If the patient has the capacity to give a history, it should be taken without others present. If this history differs from that given by carers or other family members, suspicions should be raised.251 Ask the patient direct questions (refer to Tool 6. Elder Abuse Suspicion Index), and if suspicion of abuse is confirmed, you can request permission from the patient to report the information to the appropriate parties (Table 16). However, although there is no legal compulsion requiring GPs to report elder abuse, any abuse affects the health and wellbeing of the patient and therefore the GP needs to have a response that ensures safety for the patient (refer to Chapter 13 ).
Management of sexual or physical assault
If you are given permission by the patient, or you are satisfied that there are grounds to believe that the patient has been abused sexually or physically (eg the patient’s guardian has told you of the abuse) you may want to notify the police. Once it is established by the police that abuse has occurred, they will conduct any further notification or questioning.
In criminal cases you should document all injuries and consider photographing injuries before initiating treatment. You will need to gain consent from the patient to photograph injuries. In the case of sexual assault, evidence may need to be collected by forensic examination. Refer to Chapter 9 and resources for details about consulting forensic specialists or referring patients to them.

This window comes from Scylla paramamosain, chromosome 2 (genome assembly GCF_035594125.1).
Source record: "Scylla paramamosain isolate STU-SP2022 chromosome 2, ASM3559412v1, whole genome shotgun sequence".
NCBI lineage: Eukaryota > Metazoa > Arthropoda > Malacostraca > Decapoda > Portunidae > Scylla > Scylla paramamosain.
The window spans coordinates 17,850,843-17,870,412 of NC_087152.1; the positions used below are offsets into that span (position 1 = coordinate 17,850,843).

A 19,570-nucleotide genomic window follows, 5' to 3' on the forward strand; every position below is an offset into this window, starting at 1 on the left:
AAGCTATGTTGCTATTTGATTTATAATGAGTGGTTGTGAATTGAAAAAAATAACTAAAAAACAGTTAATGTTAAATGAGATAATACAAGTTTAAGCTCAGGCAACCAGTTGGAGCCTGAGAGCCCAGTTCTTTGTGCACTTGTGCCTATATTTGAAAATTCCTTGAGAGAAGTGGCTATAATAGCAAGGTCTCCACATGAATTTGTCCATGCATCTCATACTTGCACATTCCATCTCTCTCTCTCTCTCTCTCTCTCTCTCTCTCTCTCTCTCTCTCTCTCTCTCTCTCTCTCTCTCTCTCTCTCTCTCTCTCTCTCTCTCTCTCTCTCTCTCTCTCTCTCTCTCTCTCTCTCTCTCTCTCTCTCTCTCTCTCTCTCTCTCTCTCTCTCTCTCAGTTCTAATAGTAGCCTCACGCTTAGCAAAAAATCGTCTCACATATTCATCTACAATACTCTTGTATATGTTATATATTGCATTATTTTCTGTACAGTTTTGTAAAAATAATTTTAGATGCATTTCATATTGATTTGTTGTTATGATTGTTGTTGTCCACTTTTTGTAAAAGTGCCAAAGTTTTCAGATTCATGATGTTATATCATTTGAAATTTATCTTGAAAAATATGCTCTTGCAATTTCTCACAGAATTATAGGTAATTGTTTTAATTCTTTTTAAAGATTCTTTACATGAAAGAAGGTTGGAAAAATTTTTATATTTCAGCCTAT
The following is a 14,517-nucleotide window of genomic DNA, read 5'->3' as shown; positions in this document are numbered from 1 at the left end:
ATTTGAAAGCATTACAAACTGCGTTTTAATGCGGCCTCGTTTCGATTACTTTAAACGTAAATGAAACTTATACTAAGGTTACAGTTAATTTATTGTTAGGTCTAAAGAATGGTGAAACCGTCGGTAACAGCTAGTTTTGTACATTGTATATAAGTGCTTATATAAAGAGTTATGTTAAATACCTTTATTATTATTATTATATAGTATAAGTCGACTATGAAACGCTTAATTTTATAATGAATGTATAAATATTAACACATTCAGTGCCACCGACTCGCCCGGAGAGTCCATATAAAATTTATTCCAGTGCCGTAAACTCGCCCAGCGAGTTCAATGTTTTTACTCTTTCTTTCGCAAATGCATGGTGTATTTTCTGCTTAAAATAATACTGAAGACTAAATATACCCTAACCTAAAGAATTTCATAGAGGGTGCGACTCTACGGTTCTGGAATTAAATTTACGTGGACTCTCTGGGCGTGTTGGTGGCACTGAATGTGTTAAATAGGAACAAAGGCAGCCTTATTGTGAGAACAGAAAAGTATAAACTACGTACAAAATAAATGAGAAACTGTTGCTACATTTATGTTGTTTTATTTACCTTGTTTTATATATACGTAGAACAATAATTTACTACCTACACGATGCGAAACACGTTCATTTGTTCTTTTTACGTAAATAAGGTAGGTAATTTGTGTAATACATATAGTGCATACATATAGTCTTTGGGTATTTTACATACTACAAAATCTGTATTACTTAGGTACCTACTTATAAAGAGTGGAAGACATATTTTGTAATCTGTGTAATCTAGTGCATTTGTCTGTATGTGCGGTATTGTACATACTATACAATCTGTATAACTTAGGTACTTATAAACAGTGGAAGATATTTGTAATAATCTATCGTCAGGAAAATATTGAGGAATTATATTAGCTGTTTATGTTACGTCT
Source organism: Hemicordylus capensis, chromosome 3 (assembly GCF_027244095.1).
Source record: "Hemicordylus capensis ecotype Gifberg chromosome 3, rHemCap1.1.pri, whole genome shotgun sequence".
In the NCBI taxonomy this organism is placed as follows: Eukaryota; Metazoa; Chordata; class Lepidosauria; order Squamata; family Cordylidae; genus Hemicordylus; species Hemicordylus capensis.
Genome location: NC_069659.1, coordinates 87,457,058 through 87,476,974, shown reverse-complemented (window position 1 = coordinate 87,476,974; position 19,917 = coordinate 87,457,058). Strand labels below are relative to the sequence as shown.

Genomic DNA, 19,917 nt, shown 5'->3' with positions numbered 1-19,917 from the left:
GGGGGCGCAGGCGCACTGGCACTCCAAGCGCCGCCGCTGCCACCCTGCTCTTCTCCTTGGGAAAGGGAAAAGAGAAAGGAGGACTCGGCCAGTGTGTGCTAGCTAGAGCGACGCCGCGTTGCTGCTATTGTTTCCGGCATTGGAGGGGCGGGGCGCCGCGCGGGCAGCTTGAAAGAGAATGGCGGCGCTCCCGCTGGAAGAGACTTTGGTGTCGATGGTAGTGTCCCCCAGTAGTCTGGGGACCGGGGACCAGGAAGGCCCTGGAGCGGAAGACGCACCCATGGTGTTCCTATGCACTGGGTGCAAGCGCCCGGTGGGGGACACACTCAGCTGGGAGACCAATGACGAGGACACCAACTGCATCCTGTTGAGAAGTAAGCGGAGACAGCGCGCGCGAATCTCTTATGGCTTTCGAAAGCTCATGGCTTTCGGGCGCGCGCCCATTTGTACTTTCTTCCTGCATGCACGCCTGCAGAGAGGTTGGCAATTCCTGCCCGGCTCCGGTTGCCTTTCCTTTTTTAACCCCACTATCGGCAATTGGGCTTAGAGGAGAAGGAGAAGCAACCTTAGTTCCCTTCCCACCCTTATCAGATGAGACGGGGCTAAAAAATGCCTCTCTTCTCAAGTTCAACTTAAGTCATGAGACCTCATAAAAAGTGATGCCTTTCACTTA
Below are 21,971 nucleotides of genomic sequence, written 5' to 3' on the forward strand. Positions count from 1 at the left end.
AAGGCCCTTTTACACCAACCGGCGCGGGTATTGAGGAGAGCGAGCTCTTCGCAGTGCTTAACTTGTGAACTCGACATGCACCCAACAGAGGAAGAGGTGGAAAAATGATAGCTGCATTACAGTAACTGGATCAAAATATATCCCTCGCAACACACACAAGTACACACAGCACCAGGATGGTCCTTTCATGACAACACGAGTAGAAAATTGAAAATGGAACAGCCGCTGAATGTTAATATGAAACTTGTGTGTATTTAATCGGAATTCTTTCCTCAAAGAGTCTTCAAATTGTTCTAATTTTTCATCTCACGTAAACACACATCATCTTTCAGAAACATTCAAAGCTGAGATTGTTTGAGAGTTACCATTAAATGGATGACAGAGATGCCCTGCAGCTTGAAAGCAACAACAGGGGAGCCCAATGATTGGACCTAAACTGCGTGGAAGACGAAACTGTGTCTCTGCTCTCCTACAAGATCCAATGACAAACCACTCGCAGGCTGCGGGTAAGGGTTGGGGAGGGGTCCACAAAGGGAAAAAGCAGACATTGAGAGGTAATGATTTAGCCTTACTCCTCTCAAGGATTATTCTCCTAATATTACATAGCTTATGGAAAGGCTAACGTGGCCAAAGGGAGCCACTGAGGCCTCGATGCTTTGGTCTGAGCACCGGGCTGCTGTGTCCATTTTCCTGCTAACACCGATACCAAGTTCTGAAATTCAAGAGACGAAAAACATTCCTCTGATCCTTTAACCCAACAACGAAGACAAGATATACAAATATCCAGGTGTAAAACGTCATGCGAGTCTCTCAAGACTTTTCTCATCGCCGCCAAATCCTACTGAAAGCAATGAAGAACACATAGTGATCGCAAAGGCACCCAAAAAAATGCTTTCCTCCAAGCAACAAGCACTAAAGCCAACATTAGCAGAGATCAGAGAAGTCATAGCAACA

Table 16. Reporting and documenting
Reporting elder abuse – there is a range of reporting mechanisms that may be appropriate, depending upon the specific circumstances – particularly the type of abuse, the location and the suspected abuser
- Cases of a criminal nature – if there is suspicion that a crime has occurred or if protection is required for the survivor or others, the police should be notified
- Cases relating to professional malpractice – the Australian Health Practitioners Regulation Agency (AHPRA) has the power to investigate complaints relating to providers of health services, such as GPs, nurses and allied health professionals and should be contacted in professional malpractice cases relating to the RACF. The Australian Government Department of Health Office of Aged Care Quality and Compliance addresses standards of care in RACFs and can be contacted regarding cases of known or suspected abuse occurring within an RACF
- Cases requiring guardianship intervention – if the case relates to an older adult who has lost capacity to make decisions (for example, due to dementia) the matter should be referred to the Public Guardian (or your state equivalent) for investigation or advocacy. Refer to Table 19 in Chapter 13, and Resources in the PDF version)